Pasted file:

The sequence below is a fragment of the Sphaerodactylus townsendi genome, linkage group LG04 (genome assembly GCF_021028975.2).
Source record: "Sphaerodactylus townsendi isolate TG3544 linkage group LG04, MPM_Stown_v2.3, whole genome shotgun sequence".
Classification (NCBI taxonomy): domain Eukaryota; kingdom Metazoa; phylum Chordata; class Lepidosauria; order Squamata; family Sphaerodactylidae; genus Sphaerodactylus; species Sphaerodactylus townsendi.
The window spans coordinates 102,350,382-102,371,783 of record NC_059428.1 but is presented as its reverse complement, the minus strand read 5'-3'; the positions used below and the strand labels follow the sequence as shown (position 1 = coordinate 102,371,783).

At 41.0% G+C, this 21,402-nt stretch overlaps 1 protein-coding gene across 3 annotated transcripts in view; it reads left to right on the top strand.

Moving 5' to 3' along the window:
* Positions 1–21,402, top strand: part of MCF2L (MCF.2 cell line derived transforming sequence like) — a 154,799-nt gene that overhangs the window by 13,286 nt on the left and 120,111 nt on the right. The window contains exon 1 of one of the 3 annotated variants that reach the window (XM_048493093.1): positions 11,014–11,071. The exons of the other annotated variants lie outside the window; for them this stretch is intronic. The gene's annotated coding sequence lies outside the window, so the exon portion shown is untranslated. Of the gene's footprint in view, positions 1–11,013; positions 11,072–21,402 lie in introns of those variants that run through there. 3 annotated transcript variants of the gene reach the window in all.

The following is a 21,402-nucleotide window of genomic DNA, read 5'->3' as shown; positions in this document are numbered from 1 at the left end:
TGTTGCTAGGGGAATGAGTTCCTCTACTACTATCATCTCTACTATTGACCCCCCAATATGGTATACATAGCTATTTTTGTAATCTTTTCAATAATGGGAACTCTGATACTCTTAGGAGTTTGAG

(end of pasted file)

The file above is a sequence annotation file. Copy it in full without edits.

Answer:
The sequence below is a fragment of the Sphaerodactylus townsendi genome, linkage group LG04 (genome assembly GCF_021028975.2).
Source record: "Sphaerodactylus townsendi isolate TG3544 linkage group LG04, MPM_Stown_v2.3, whole genome shotgun sequence".
Classification (NCBI taxonomy): domain Eukaryota; kingdom Metazoa; phylum Chordata; class Lepidosauria; order Squamata; family Sphaerodactylidae; genus Sphaerodactylus; species Sphaerodactylus townsendi.
The window spans coordinates 102,350,382-102,371,783 of record NC_059428.1 but is presented as its reverse complement, the minus strand read 5'-3'; the positions used below and the strand labels follow the sequence as shown (position 1 = coordinate 102,371,783).

At 41.0% G+C, this 21,402-nt stretch overlaps 1 protein-coding gene across 3 annotated transcripts in view; it reads left to right on the top strand.

Moving 5' to 3' along the window:
* Positions 1–21,402, top strand: part of MCF2L (MCF.2 cell line derived transforming sequence like) — a 154,799-nt gene that overhangs the window by 13,286 nt on the left and 120,111 nt on the right. The window contains exon 1 of one of the 3 annotated variants that reach the window (XM_048493093.1): positions 11,014–11,071. The exons of the other annotated variants lie outside the window; for them this stretch is intronic. The gene's annotated coding sequence lies outside the window, so the exon portion shown is untranslated. Of the gene's footprint in view, positions 1–11,013; positions 11,072–21,402 lie in introns of those variants that run through there. 3 annotated transcript variants of the gene reach the window in all.

The following is a 21,402-nucleotide window of genomic DNA, read 5'->3' as shown; positions in this document are numbered from 1 at the left end:
TGTTGCTAGGGGAATGAGTTCCTCTACTACTATCATCTCTACTATTGACCCCCCAATATGGTATACATAGCTATTTTTGTAATCTTTTCAATAATGGGAACTCTGATACTCTTAGGAGTTTGAG